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Thread: Cal hypo sediment?

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    morzh's Avatar
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    Cal hypo sediment?

    As I told in "high chlorine" thread I shocked the pool with Cal hypo yesterday. (a turtle visited me so needed to sanitize).

    To refresh, I have high CYA (95) so my chlorine is high and is 6.5ppm, not going anywhere though I stopped adding it.
    I used three packs of 1lb of 76% of Cal hypo.
    I ran the pump and broadcasted the most of it over the deep end, and very little over the shallower part.
    While running the pump, after an hour though it was dark, I noticed sediment at the bottom.
    I brushed it, ran the pump some more and eventually stopped it.

    Today after work I saw a lot of sediment (large white crystals) on the pool floor. All over, especially in creases, but also lots on the flat part and the slopes.
    I took the brush and gave the pool a good swish. After an hour or so very little came back, mostly in corners.

    Why is it? I never had cal hypo not fully dissolve in my above ground that was nit even that deep.

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    JoyfulNoise's Avatar
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    Re: Cal hypo sediment?

    Do you have a full set of water test parameters from before adding the CalHypo? CalHypo is know to cause temporary water cloudiness from the formation of calcium carbonate. Depending on the condition of your water prior to adding the 3lbs of CalHypo, you could have easily scaled out calcium carbonate.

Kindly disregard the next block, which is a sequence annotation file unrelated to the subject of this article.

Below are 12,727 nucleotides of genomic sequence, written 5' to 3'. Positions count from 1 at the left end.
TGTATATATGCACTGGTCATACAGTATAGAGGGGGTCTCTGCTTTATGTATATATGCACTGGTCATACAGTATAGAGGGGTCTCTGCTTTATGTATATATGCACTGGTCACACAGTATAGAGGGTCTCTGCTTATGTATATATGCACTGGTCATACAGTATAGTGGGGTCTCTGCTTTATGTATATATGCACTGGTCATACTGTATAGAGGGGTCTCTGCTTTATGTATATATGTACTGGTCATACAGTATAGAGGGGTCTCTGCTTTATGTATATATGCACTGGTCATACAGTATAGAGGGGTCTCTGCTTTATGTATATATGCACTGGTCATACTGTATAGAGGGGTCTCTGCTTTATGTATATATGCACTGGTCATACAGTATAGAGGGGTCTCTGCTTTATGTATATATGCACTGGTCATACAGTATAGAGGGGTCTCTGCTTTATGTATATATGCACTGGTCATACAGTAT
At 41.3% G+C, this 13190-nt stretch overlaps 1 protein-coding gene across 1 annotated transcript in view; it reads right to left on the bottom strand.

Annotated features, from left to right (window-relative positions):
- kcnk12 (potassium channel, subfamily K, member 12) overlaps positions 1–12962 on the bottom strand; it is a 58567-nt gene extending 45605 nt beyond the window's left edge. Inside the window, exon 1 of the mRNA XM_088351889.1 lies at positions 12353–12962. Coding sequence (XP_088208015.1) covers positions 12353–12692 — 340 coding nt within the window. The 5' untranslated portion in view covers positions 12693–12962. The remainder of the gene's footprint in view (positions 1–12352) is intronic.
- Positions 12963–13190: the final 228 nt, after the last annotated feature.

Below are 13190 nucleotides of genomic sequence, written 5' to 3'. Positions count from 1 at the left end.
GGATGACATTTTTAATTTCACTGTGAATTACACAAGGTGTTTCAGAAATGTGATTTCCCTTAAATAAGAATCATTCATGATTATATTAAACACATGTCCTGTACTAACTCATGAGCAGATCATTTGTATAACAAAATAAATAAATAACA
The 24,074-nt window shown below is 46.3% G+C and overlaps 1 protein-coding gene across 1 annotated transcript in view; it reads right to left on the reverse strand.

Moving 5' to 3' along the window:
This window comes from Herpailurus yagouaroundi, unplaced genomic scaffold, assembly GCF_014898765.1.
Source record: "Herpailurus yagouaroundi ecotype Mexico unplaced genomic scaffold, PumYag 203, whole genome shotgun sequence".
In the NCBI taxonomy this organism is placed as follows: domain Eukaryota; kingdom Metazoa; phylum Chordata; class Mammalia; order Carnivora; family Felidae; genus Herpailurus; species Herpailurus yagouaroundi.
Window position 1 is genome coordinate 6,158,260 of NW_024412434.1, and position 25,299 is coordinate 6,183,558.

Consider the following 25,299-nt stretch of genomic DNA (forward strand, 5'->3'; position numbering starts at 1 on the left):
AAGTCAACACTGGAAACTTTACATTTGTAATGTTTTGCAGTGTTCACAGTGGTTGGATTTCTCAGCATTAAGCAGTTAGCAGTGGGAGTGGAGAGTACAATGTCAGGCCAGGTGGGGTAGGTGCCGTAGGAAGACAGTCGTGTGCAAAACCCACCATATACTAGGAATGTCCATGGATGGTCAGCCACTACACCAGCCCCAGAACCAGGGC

Matt
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    morzh's Avatar
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    Re: Cal hypo sediment?

    My calcium was at about 180.
    Fc=TC=6.6ppm.
    pH=7.8-8.0
    TA=110




    I had no cloudiness. Most of the sediment after brushing disappeared, this morning a bit came back, I brushed it again..
    It is not a problem (or I think it not to be) just want to know why.

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    Mod Squad pooldv's Avatar
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    Re: Cal hypo sediment?

    Chlorine of 6.5 is not high for cya of 95. The target level chlorine for CYA of 95 is 12. And it should never drop below the minimum of 7. Chlorine CYA Chart

    PH needs to be kept between 7.2 and 7.8
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    morzh's Avatar
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    Re: Cal hypo sediment?

    Yes. And how does it explain the sediment?


    As for the FC it stays put two days after I shocked and is where it was before the shock. In other words it barely dissipates and probably does not get spent. The min is 7 and 6.6 is pretty close, might be 7 in fact, I am guessing by the color as it is off the scale with max of 5. And --- I haven't added any in these 2.5 days.

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    JoyfulNoise's Avatar
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    Re: Cal hypo sediment?

    Without knowing more details about your pool, here's my best explanation -

    The cal-hypo you use is a mixture of calcium hypochlorite, calcium hydroxide and some calcium carbonate. For every 10ppm of FC added by cal-hypo, you add 7ppm to CH. So, when you dump the powder into the water, you locally get very high pH and very high CH until the powder dissolves. This is why it is very advisable to brush vigorously when adding cal hypo to ensure good mixing. With locally high pH and CH, you get scaling of calcium carbonate that will, over time, be redissolved into the pool water but can look like sediment. This is why large doses of cal-hypo can often make water look very cloudy at first. Even if you try to dissolve an appreciable amount of cal-hypo in a 5 gallon pail, the resulting water mixture will look very milky.